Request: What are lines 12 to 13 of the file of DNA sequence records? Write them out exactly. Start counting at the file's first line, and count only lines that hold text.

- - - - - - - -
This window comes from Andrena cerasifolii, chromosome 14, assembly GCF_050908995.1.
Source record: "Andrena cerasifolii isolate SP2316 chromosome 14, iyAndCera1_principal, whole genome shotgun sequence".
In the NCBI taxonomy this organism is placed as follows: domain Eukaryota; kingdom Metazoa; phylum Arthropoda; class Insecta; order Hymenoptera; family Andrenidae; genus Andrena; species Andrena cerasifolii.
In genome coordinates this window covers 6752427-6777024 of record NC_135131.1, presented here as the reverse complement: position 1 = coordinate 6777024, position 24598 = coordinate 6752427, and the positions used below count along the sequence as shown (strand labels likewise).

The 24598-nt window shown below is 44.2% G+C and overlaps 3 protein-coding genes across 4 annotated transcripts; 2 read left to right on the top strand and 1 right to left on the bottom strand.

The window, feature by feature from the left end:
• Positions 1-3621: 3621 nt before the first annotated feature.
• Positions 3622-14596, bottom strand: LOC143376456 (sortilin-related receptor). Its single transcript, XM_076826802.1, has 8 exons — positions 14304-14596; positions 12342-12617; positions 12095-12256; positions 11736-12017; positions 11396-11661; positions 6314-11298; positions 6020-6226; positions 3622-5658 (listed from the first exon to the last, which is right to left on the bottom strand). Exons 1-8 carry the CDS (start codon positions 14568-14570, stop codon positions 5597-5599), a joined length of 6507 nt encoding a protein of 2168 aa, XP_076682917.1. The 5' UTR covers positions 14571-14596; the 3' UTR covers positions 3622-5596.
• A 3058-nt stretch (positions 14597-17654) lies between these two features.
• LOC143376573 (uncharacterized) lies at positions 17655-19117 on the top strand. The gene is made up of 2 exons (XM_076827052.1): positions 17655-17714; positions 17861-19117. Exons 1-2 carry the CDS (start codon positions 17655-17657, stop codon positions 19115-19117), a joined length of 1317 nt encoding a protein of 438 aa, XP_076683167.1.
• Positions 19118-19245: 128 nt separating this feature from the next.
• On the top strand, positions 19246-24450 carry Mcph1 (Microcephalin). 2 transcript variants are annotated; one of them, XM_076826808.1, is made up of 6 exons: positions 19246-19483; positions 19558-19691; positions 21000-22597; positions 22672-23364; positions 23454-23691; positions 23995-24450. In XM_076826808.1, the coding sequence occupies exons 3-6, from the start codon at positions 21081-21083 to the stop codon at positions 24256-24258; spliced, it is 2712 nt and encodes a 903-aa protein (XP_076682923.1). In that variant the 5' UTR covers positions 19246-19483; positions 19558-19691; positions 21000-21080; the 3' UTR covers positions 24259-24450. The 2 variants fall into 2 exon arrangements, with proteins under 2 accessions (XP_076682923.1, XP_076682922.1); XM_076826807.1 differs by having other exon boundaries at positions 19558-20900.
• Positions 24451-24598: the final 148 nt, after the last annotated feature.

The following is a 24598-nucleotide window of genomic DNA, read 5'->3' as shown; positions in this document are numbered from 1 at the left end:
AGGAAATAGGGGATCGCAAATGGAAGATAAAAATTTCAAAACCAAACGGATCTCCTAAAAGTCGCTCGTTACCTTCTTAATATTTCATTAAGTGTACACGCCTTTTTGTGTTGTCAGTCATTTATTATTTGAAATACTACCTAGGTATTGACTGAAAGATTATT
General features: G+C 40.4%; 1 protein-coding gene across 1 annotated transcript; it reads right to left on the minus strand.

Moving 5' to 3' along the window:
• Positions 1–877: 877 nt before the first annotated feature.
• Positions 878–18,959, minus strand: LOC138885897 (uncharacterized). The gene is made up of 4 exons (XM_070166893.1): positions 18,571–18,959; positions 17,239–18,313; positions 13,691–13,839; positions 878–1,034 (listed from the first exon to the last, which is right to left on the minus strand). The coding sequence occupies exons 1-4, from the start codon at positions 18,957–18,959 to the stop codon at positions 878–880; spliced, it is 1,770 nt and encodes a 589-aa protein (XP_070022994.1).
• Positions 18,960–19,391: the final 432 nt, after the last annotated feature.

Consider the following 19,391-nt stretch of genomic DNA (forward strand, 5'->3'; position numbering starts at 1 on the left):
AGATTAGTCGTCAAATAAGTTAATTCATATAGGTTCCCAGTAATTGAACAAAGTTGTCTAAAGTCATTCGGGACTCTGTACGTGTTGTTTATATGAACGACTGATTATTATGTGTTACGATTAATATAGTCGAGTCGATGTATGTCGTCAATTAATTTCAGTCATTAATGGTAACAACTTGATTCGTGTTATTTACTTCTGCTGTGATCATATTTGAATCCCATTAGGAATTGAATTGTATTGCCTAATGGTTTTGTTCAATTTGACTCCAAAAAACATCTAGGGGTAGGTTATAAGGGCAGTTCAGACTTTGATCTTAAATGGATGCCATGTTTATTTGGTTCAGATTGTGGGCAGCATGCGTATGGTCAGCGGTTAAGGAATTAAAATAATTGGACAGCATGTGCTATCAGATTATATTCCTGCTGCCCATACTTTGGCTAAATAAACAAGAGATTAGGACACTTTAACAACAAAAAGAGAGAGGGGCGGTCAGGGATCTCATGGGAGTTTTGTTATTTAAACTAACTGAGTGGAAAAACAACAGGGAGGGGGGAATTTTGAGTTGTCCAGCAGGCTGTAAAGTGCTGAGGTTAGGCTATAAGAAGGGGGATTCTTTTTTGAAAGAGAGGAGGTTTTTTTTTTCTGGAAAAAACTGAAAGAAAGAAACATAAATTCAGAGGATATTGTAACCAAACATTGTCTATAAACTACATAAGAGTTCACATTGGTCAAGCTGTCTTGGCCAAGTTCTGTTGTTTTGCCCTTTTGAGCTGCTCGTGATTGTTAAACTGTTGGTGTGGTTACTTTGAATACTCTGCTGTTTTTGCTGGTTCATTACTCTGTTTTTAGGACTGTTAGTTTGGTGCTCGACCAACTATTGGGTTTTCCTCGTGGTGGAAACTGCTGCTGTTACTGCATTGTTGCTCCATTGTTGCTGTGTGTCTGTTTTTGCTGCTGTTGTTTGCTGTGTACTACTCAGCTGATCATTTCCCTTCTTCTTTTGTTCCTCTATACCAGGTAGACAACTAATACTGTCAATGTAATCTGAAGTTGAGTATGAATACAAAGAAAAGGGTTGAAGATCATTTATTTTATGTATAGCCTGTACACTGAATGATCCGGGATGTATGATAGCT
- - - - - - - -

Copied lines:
• On the top strand, positions 19246-24450 carry Mcph1 (Microcephalin). 2 transcript variants are annotated; one of them, XM_076826808.1, is made up of 6 exons: positions 19246-19483; positions 19558-19691; positions 21000-22597; positions 22672-23364; positions 23454-23691; positions 23995-24450. In XM_076826808.1, the coding sequence occupies exons 3-6, from the start codon at positions 21081-21083 to the stop codon at positions 24256-24258; spliced, it is 2712 nt and encodes a 903-aa protein (XP_076682923.1). In that variant the 5' UTR covers positions 19246-19483; positions 19558-19691; positions 21000-21080; the 3' UTR covers positions 24259-24450. The 2 variants fall into 2 exon arrangements, with proteins under 2 accessions (XP_076682923.1, XP_076682922.1); XM_076826807.1 differs by having other exon boundaries at positions 19558-20900.
• Positions 24451-24598: the final 148 nt, after the last annotated feature.